Beyond genes: Protein atlas scores nitrogen fixing duet

Of the many elusive grails of agricultural biotechnology, the ability to confer nitrogen fixation into non-leguminous plants such as cereals ranks near the very top.

Doing so is a huge challenge because legumes partner with bacteria called rhizobia in a symbiotic waltz that enables plants to draw sustenance from the air and transcend the need for environmentally harmful chemical fertilizers. The natural process is central to the practice of crop rotation, widely used to prevent exhaustion of soil from crops such as corn, which depend on the application of synthetic fertilizers.

The fact that two distinct and very distantly related organisms — a plant and a bacterium — can partner to perform the feat of drawing life-sustaining nitrogen from the atmosphere is just one of the challenges plant engineers face as they seek to confer this quality on other important crops.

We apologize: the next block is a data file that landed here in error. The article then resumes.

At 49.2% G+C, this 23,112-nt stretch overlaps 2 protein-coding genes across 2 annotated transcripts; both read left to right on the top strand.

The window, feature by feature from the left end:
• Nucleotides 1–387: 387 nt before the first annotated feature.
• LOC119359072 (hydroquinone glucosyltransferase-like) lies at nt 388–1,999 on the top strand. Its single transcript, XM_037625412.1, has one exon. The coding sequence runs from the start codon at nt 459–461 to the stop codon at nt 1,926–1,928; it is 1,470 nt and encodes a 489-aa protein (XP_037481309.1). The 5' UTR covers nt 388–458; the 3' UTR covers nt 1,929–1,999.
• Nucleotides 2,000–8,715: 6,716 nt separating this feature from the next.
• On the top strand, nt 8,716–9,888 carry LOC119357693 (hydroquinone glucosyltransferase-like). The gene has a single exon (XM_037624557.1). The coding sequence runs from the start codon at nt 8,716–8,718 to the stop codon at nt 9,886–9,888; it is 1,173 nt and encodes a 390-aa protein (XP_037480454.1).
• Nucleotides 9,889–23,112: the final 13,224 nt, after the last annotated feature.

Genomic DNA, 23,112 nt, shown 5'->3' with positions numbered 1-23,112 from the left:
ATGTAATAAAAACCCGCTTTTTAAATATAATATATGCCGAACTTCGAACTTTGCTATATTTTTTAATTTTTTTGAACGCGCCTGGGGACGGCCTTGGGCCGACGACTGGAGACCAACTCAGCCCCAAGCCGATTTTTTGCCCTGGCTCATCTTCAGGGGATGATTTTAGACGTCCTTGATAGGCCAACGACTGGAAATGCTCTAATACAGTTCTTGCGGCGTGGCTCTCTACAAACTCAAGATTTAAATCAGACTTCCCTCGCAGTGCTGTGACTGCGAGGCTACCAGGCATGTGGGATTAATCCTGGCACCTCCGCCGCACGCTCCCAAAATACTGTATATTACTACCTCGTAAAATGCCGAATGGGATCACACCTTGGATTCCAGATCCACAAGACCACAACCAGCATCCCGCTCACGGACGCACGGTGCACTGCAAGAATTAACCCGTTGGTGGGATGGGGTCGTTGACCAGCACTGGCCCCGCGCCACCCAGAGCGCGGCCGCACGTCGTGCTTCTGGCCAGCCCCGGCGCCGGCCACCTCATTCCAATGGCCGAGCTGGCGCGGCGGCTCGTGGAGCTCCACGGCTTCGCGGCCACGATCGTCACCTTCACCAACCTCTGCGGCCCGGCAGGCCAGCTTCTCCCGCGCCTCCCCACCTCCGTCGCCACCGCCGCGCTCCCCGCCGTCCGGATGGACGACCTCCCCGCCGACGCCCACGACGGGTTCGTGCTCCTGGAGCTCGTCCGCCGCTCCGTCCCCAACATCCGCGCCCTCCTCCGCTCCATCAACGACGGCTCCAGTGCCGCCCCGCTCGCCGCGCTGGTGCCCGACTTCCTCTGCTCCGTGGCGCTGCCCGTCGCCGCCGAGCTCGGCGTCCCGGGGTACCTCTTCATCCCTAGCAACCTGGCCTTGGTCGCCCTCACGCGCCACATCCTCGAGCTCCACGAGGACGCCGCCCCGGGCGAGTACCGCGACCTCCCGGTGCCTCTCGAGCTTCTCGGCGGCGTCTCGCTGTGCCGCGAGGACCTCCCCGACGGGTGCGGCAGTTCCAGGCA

The answer to the challenge, however, may be one big step closer with the publication Monday (Oct. 17, 2016) of a massive atlas of plant and bacterial proteins at play as the symbiotic process plays out between plant and microbe.

Writing in the current Nature Biotechnology, a group from the University of Wisconsin–Madison details more than 23,000 plant and bacterial proteins and the molecular controls by which they execute the beneficial relationship. The atlas, possibly the most exhaustive proteomic inventory of any kind to date, shows in minute detail the interplay of proteins as rhizobia colonize root nodules on the model legume Medicago truncatula.

“We can see deeper into the proteome than ever before,” explains Joshua Coon, a UW–Madison professor of biomolecular chemistry and chemistry, and a corresponding author of the new atlas. “We’re able to use technology to provide an unprecedented view of these proteins.”

To read more about this research, see the press release here.

Photo of Josh Coon